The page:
Configuring SSH on Cisco Switch/Router

Cisco recommends to use SSH(Secure Shell) application to manage the switches and routers remotely. Telnet traffic in transit if intercepted by a malicious hacker, reveals everything that’s going on in clear text including various passwords we set before. So it’s of prime importance to understand and configure SSH on our switches and routers. I have divided the topic into two parts.

Part 1 : How SSH works ?

Part 2 : How to configure SSH ?

Part I: How SSH works ?

SSH uses public-key cryptography (PKC) so do HTTPS and VPN. So understanding PKC is understanding SSH, HTTPS & VPN communication. PKC is also known as asymmetric encryption since a pair of keys are used for encryption and decryption of data.

The algorithm behind PKC was published in a paper named “Asymmetric-key cryptosystem” by the Stanford University researchers Whitfield Diffie and Martin Hellman in 1976. The strength lies in the “impossibility” (computational impracticality) for a properly generated private key to be determined from its corresponding public key. Thus the public key may be published without compromising security. Security depends only on keeping the private key private.

Following are the typical steps in asymmetric encryption.

Step 1 : A pair of keys {private, public} are generated by the Certificate Authority (CA) or by the individual himself. The public keys are made available in a public directory.PKC_Key_Generation

PKC_Encryption_DecryptionStep 2 : The sender encrypts the message using the recipient’s public key and sends across the network.

Step 3 : The recipient decrypts the message using his private key. That way the private key will not be sent across the network but still be able to decrypt the message only by the intended recipient.

Part II : How to configure SSH ?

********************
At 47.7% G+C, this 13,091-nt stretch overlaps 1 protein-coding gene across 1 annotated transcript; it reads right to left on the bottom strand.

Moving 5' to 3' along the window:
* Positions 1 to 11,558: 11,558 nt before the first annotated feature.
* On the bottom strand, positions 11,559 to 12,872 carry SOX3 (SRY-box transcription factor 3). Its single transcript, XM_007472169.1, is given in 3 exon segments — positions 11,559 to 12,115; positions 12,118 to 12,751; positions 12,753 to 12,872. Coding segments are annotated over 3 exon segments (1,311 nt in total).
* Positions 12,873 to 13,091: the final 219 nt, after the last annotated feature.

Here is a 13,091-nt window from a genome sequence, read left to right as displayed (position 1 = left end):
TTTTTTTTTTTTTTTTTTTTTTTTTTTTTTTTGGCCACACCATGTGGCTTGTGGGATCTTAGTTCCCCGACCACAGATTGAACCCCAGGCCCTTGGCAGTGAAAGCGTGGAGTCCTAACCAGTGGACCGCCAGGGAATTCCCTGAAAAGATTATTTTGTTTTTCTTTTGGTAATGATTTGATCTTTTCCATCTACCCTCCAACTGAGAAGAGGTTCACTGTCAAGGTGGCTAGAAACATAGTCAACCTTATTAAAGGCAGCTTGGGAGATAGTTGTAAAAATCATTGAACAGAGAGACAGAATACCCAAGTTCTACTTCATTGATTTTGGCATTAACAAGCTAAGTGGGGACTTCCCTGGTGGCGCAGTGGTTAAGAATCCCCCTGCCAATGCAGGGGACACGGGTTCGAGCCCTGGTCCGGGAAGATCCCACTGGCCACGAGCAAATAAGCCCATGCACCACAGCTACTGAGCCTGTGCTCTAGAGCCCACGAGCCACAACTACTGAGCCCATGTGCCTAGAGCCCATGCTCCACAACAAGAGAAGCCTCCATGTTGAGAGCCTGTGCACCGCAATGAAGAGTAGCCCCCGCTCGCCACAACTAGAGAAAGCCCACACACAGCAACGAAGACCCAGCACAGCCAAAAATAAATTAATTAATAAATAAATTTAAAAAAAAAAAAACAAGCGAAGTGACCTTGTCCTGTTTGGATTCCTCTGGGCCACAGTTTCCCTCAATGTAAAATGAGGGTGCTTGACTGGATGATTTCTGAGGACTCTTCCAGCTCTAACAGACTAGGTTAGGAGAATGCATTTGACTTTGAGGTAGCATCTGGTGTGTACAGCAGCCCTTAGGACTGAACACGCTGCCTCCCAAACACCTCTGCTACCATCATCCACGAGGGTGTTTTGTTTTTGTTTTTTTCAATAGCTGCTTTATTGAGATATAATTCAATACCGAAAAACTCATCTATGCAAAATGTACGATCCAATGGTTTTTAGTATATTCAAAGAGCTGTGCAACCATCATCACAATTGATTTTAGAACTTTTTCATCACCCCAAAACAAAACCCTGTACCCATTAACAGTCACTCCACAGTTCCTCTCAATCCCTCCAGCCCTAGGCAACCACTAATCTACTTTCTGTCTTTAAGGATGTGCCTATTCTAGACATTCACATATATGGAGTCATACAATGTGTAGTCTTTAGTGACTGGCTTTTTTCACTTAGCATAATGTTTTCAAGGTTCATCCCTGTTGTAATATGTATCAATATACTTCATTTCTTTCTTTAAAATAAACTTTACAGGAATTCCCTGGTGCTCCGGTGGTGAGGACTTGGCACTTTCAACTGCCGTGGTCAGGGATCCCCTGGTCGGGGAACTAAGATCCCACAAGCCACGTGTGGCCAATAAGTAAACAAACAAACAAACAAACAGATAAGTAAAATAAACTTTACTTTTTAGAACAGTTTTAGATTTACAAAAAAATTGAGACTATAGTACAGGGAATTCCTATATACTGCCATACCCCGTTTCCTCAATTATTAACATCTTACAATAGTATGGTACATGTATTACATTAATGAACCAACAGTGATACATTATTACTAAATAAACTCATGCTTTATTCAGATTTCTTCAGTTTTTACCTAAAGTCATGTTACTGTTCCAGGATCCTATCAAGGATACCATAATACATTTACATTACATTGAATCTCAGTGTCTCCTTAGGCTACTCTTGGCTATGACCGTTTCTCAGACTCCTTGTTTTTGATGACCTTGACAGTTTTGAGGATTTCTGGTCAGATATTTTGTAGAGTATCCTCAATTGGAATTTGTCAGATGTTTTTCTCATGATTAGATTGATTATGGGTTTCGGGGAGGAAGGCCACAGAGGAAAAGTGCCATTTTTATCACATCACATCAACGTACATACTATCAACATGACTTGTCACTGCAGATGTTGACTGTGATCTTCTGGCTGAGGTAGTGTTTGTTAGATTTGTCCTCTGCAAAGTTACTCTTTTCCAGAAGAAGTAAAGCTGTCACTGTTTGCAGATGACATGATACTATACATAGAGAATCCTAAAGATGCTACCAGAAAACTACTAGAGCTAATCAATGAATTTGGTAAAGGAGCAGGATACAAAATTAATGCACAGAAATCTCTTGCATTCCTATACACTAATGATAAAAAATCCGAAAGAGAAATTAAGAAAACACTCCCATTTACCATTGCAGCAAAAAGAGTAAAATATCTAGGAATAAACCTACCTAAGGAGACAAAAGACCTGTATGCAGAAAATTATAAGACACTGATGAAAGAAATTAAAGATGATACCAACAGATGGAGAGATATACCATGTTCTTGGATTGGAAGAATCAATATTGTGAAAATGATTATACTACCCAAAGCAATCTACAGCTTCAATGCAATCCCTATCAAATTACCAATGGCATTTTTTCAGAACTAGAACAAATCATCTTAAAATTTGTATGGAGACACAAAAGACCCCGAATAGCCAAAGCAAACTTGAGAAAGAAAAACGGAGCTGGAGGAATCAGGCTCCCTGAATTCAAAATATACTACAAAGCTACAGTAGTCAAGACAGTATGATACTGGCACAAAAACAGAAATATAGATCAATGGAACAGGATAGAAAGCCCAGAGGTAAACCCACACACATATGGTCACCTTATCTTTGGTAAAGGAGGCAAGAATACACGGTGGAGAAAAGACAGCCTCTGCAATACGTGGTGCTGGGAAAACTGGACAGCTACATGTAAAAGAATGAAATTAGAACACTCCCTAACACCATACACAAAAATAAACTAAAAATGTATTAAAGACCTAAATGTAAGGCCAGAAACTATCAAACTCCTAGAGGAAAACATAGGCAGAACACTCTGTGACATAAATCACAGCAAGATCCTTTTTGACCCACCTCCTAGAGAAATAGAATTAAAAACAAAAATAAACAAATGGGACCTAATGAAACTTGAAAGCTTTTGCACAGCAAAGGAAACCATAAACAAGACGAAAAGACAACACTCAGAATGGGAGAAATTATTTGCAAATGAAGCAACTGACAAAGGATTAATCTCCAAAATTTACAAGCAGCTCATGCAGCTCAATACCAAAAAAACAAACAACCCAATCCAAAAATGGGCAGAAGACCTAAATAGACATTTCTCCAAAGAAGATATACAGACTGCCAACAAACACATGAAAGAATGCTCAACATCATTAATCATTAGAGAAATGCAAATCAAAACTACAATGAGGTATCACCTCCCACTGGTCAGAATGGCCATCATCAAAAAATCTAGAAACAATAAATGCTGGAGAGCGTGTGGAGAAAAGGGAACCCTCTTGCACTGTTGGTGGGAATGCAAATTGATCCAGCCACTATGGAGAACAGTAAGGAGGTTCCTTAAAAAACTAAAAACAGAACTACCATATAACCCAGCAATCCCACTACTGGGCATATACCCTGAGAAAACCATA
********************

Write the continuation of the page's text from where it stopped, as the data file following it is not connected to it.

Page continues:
Following are the steps to be followed when configuring SSH on a Cisco switch or router.

Step 1 : Configure the hostname

Router(config)#hostname deepakd

Step 2 : Choose a domain name

Router(config)#ip domain-name

The fully qualified domain name(FQDN) will be used as the name for the encryption keys.

Step 3 : Generate encryption keys
The strength of the keys increases with more modulus bits. You can choose between 360-2048 bits. Note that as the bits increase so will be the computational complexity and the processing time. The keys generated is a self-generated certificate which is OK in scenarios where we know the devices involved in the communication such as SSH.

Router(config)#crypto key generate
How many bits in the modulus [512]: 2048

Step 4 : Enable SSH version 2

Router(config)#ip ssh version 2

Step 5 : Create local user account(s)
Unlike Telnet, SSH requires user name and password to login.

Router(config)#username deepak secret cisco

Step 6 : Choose to allow SSH and enable login using local user accounts

Router(config)#line vty 0 4
Router(config-line)#transport input ssh
Router(config-line)#login local

Note that you can include both telnet & ssh on vty (transport input ssh telnet). The reason being Windows (unlike Linux) doesn’t have ssh client by default. You need to use ssh clients such as PuTTY, SecureCRT etc. to initiate the ssh communication.

SSH configuration on Cisco 7200 router

Connecting to router via SSH from another router

About Deepak Devanand

Seeker of knowledge
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